We now know that 1 in 5 people struggles with some degree of dyslexia.  Dyslexia is a learning style in which a person has difficulty reading the words on a page.  Dyslexia has nothing to do with intelligence.  Many very bright and successful people have dyslexia.  Dyslexia is different from difficulties in reading comprehension.  People who have dyslexia understand content when it is read to them.  It is the act of decoding words on the page that causes them difficulty.  People who have dyslexia very often also struggle with spelling.  

Scientists and educators have learned a great deal about the dyslexic brain.  We now know why some people struggle to learn to read using traditional methods.  Fortunately, we also know which teaching methods are effective for the dyslexic learner.  Using these methods, dyslexic children and adults are empowered to become successful readers, writers, and spellers.  If you or a loved one are facing this struggle, please read on for more information on the services and support Close the Gap Reading can provide.

Reading Does Not Have To Be So Hard For Your Child

It is often said that "Children learn to read by 3rd grade, and after that they read to learn." If your child is not an accurate, confident, and fluent reader by the end of 2nd grade, interventions outside the public school system may be necessary.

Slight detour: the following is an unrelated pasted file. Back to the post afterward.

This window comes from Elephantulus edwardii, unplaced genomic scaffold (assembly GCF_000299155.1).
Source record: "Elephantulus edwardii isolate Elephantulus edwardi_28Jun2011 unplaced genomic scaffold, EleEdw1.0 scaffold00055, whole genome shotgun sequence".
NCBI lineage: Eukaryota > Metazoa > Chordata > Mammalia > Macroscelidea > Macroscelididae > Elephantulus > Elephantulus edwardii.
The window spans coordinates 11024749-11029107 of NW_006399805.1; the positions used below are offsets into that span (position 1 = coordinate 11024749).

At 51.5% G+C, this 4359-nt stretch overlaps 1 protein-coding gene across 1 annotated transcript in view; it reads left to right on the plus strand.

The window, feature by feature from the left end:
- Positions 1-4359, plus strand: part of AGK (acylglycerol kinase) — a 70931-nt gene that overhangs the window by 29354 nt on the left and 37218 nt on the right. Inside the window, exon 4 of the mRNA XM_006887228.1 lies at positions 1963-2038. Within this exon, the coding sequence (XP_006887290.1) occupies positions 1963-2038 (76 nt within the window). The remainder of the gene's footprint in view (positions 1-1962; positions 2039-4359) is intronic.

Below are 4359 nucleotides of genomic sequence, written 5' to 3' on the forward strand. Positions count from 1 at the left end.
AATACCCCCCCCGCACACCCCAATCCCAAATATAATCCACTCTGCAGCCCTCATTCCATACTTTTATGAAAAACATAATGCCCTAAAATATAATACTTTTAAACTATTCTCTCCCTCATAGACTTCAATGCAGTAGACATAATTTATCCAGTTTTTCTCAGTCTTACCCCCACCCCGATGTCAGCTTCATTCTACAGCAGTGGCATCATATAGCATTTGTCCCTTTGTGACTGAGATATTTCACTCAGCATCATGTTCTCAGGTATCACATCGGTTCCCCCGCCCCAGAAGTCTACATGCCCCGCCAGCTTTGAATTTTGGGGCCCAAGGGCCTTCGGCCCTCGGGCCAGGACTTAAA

Could It Be Dyslexia?

Dyslexia is a weakness in processing the basic building blocks of language, which are called phonemes. The English language consists of just 44 phonemes.  These phonemes are combined to produce the tens of thousands of words in the English language.  Dyslexic children and adults have difficulty recognizing and manipulating these phonemes to accurately read and spell words.  

What Is The Next Step?

Children and adults who struggle to learn to read and spell often need direct, systematic, and explicit instruction.  When they are given this instruction, they overcome their difficulties and become accurate, effective, fluent, and confident readers and spellers.  Unfortunately, this instruction is typically not provided in school, even during reading lessons in kindergarten through 2nd grade, and even in special education.  If your child is having difficulty learning to read, write, and spell, and is becoming frustrated and unhappy at school, now is the time to find out why and to get them the help they need.

"Wait and See" is not an intervention, and is not recommended by experts.

Children do not outgrow dyslexia, they learn how to succeed with it.

Let's talk about your child!

Contact me for a free consultation!